During a Q&A session with radio personality Blair Garner during the recent Country Radio Seminar in Nashville, Toby Keith answered questions about his career in music –and one about his short-lived career as a semi-professional athlete. Here’s the second part of a two-part feature on Keith who joins Pamela Anderson to co-host the CMT Flameworthy 2003 Video Music Awards on April 7 in Nashville.
Toby Keith , then known as Toby Keith Covel (his real name), worked in the oil fields after high school graduation. Three years later, the oil boom crashed. “We were all without work,” he recalled. “I was picking up construction jobs, stuff like that.”
So the 6-foot-5 singer joined the semi-pro football team known as the Oklahoma City Drillers and stayed for two seasons.
“They had scouts come by every day to check out the 300 guys in camp,” he said. “They carried a 45-man traveling squad. I made the 45-man traveling team, starting on defensive end, and I was the only guy on the whole team that didn’t have previous college experience.” Keith laughed, adding, “I went to Honky-Tonk U.”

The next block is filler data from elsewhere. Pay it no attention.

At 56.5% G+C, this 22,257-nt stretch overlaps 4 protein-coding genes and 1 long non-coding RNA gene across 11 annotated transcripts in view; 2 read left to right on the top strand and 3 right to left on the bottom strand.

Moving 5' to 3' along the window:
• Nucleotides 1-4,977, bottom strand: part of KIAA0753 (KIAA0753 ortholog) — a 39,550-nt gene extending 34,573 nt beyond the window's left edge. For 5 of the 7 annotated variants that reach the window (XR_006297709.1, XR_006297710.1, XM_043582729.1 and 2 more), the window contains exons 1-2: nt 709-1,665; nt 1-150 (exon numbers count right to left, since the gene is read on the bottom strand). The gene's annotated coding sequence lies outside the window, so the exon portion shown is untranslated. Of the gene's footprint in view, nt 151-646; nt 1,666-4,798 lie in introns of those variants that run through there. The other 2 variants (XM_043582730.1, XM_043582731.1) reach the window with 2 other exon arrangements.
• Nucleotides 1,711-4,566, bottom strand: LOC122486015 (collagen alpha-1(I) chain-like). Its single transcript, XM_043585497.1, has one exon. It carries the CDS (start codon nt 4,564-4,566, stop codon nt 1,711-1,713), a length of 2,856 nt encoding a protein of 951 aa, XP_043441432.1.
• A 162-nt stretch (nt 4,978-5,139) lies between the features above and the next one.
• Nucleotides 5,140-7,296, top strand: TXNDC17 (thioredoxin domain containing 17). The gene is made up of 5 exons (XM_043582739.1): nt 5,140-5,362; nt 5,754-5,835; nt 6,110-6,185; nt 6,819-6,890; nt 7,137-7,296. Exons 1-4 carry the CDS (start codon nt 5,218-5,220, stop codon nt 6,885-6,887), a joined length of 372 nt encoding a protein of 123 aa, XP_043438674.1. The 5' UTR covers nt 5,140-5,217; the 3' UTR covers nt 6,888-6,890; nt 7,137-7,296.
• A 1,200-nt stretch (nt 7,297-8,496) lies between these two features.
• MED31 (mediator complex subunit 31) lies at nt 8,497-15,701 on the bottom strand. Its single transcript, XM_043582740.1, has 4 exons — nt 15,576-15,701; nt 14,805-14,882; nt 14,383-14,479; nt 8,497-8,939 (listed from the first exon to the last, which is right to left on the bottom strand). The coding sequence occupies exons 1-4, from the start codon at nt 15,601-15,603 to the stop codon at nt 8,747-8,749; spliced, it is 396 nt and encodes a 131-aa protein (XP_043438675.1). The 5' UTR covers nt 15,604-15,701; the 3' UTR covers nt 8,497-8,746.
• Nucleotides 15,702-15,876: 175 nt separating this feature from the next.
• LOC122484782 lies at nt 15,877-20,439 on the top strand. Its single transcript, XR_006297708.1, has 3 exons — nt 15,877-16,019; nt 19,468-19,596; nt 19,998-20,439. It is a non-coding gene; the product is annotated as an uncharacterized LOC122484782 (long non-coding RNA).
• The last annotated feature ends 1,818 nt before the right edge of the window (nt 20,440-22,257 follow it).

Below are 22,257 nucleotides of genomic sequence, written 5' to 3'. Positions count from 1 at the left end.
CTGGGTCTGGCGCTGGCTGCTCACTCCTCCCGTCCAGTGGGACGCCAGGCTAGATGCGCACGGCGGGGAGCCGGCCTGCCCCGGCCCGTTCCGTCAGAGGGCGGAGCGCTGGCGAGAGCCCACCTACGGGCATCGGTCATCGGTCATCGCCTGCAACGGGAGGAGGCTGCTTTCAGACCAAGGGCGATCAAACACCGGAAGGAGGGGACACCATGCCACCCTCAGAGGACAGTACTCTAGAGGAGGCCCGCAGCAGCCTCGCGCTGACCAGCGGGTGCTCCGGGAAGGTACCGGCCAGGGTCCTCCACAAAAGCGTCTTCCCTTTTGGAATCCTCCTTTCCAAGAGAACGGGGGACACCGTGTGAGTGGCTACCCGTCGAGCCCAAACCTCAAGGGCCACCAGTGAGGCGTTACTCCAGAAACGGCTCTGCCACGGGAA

Keith also toured the Southwest in a country band Easy Money from 1984 to 1988. A promising five-song demo led to his solo debut on Mercury Records in 1993. His first hit, “Should’ve Been a Cowboy” reached No. 1, paving the way for a dozen more Top 10 hits on the label. Still, it was a love-hate relationship punctuated by label shake-ups and disagreements over his image. After releasing a greatest hits album, Keith parted with Mercury in 1999.
In the midst of turning in platinum albums and filming several striking videos for the label, Keith points to one of his songs that got away.
“‘Tired’ is probably my favorite song I’ve ever written,” said Keith, now 41. The tune appeared on his 1997 album Dream Walkin’. “It’s the kind of song that if you’re in a songwriting circle with Paul McCartney, Billy Joel or somebody like that, and they passed you the guitar … if Paul just sang ‘Let It Be,’ I’d sing ‘Tired.’ I feel that strongly about it. It just may have been too artsy-fartsy for mainstream.”